Wyoming Reports 1st Case of H5N1 Bird Influenza Strain

Wyoming Reports 1st Case of H5N1 Bird Influenza Strain

Written by on March 31, 2022

Wyoming Game and Fish is monitoring a national outbreak of another fatal disease that threatens native birds and waterfowl.

The Wyoming Game and Fish Department is monitoring a national outbreak of highly pathogenic avian influenza, which has caused die-offs of wild and domestic birds.

Highly pathogenic avian influenza – H5N1 or H.P.A.I. – is very contagious amongst birds. It is particularly dangerous and often fatal for domestic birds like chickens.

According to the U.S.D.A. Animal and Plant Health Inspection Service, the first sign of the fatal disease in Wyoming has been confirmed in Johnson County.

A March 30 article confirmed H5N1 in Massachusetts, North Carolina, North Dakota, Ohio, and Wyoming. The disease has already been confirmed in Kansas, Nebraska, and South Dakota.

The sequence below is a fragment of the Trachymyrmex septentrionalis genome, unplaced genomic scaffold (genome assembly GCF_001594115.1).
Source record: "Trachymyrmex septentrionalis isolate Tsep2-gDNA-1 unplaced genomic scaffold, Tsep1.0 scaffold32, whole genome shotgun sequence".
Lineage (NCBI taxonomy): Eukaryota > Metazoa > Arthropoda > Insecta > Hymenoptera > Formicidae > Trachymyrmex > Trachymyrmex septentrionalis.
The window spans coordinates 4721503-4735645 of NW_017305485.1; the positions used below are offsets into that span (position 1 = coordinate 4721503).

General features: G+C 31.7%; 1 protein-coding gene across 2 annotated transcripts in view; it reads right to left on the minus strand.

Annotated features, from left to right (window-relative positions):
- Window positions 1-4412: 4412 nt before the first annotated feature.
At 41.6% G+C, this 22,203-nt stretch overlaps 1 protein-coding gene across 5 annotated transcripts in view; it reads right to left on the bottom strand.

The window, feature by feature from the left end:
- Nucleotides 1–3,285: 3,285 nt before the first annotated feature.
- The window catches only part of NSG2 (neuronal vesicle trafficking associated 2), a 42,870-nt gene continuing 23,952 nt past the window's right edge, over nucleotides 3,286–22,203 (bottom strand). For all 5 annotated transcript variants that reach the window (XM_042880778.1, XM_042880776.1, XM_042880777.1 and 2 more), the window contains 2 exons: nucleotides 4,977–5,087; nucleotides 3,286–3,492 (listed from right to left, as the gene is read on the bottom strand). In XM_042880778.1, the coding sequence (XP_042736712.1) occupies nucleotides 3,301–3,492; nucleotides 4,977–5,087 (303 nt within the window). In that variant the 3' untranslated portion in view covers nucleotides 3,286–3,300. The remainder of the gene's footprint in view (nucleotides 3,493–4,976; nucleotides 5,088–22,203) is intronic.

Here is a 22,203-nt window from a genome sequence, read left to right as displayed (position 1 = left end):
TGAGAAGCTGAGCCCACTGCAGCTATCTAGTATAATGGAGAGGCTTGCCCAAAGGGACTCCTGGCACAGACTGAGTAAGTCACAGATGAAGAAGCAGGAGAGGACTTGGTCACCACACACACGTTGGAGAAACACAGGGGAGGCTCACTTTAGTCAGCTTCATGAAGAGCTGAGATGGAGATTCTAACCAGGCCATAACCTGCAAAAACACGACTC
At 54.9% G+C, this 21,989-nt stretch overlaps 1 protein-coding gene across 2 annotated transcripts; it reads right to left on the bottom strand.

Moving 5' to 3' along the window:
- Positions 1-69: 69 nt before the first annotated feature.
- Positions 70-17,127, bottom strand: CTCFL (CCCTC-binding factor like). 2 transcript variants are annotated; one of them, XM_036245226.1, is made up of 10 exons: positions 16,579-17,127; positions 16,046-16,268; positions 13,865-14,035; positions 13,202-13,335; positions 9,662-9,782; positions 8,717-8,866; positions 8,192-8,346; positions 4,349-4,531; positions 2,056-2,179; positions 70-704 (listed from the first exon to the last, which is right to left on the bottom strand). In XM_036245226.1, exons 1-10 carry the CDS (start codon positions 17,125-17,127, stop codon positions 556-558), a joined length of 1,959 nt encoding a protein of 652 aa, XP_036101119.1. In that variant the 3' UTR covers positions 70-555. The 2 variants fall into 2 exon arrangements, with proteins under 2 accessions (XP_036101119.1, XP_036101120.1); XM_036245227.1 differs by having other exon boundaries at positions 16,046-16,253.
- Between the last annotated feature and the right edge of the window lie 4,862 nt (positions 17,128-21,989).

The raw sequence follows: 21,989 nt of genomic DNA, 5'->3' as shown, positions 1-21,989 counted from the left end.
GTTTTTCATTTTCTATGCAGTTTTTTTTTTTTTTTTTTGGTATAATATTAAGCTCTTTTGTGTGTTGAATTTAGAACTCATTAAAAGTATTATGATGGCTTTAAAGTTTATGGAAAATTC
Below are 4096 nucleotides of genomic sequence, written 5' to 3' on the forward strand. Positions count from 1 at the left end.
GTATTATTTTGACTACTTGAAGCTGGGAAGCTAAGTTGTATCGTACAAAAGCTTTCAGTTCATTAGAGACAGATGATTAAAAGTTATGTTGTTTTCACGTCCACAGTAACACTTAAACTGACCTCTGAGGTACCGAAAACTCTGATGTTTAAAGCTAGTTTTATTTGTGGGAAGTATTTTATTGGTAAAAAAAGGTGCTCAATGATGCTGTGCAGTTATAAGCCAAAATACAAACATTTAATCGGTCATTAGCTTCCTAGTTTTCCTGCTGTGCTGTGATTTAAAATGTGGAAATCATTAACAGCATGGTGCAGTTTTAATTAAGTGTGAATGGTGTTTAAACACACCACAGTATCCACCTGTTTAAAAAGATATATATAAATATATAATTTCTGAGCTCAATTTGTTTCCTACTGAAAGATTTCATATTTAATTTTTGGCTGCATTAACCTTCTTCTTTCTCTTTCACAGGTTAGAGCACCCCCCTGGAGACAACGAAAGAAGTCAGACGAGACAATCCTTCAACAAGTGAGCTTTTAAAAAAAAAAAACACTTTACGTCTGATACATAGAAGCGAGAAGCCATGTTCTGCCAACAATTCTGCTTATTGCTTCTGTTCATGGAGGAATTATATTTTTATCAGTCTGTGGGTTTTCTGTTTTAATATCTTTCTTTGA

Samples tested by the National Animal Health Laboratory Network confirmed the disease in “a non-commercial, mixed-species backyard flock (non-poultry) in Johnson County.” The exact location in Johnson County has not been disclosed.

Wyoming Game and Fish asks the public to report any groups of dead birds they find to the department.

Anyone who finds clusters of three or more dead wild birds — especially waterfowl and other water birds — should contact the Game and Fish Wildlife Health Laboratory (307-745-5865.)

The department also asks for reports of raptors or bird-scavenger species — like crows and vultures — exhibiting signs of neurological impairment or being found dead with no apparent cause.

However, Wyoming Game and Fish reminds the public not to touch or handle dead birds. Wild birds can carry the virus and not appear sick.

While no cases have been reported, H5N1 is considered a zoonotic disease – which means it can infect birds and humans.

H5N1 can be transmitted from birds to humans, and the mortality rate for humans with the virus is 60%. But – as of Aug. 10, 2012 – the World Health Organization reports only 59 people have died from H5N1 in twelve countries.

Thankfully, no human cases of these avian influenza viruses have been detected in the United States. Because of this, U.S. Centers for Disease Control and Prevention, the recent H.P.A.I. detections do not present an immediate public health concern.

[There are no radio stations in the database]